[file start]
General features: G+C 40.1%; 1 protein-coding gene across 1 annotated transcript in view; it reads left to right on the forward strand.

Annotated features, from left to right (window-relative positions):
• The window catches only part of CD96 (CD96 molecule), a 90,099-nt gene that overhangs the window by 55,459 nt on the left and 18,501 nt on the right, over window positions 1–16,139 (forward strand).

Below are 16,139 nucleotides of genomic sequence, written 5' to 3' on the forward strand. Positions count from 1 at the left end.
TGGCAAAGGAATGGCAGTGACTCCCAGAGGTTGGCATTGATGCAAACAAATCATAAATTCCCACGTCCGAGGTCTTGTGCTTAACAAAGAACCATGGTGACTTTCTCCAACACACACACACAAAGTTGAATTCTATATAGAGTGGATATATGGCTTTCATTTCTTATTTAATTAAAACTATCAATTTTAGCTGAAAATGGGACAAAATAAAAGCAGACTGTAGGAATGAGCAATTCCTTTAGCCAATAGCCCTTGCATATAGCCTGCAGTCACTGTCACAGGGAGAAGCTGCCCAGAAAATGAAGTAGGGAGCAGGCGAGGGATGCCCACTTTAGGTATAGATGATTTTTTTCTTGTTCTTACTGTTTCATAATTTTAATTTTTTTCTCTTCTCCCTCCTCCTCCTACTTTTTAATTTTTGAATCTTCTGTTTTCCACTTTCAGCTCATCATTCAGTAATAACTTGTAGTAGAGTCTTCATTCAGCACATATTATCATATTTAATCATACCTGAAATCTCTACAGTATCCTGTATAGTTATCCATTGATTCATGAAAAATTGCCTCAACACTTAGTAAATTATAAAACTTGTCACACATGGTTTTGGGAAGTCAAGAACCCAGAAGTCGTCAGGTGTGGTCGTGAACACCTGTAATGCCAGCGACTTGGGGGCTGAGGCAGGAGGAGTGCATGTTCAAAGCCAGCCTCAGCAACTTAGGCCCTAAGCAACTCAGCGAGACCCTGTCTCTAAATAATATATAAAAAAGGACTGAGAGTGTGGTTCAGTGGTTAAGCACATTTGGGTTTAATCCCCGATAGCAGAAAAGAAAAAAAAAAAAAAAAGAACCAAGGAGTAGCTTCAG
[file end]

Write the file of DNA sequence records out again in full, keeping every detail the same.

General features: G+C 40.1%; 1 protein-coding gene across 1 annotated transcript in view; it reads left to right on the forward strand.

Annotated features, from left to right (window-relative positions):
• The window catches only part of CD96 (CD96 molecule), a 90,099-nt gene that overhangs the window by 55,459 nt on the left and 18,501 nt on the right, over window positions 1–16,139 (forward strand).

Below are 16,139 nucleotides of genomic sequence, written 5' to 3' on the forward strand. Positions count from 1 at the left end.
TGGCAAAGGAATGGCAGTGACTCCCAGAGGTTGGCATTGATGCAAACAAATCATAAATTCCCACGTCCGAGGTCTTGTGCTTAACAAAGAACCATGGTGACTTTCTCCAACACACACACACAAAGTTGAATTCTATATAGAGTGGATATATGGCTTTCATTTCTTATTTAATTAAAACTATCAATTTTAGCTGAAAATGGGACAAAATAAAAGCAGACTGTAGGAATGAGCAATTCCTTTAGCCAATAGCCCTTGCATATAGCCTGCAGTCACTGTCACAGGGAGAAGCTGCCCAGAAAATGAAGTAGGGAGCAGGCGAGGGATGCCCACTTTAGGTATAGATGATTTTTTTCTTGTTCTTACTGTTTCATAATTTTAATTTTTTTCTCTTCTCCCTCCTCCTCCTACTTTTTAATTTTTGAATCTTCTGTTTTCCACTTTCAGCTCATCATTCAGTAATAACTTGTAGTAGAGTCTTCATTCAGCACATATTATCATATTTAATCATACCTGAAATCTCTACAGTATCCTGTATAGTTATCCATTGATTCATGAAAAATTGCCTCAACACTTAGTAAATTATAAAACTTGTCACACATGGTTTTGGGAAGTCAAGAACCCAGAAGTCGTCAGGTGTGGTCGTGAACACCTGTAATGCCAGCGACTTGGGGGCTGAGGCAGGAGGAGTGCATGTTCAAAGCCAGCCTCAGCAACTTAGGCCCTAAGCAACTCAGCGAGACCCTGTCTCTAAATAATATATAAAAAAGGACTGAGAGTGTGGTTCAGTGGTTAAGCACATTTGGGTTTAATCCCCGATAGCAGAAAAGAAAAAAAAAAAAAAAAGAACCAAGGAGTAGCTTCAG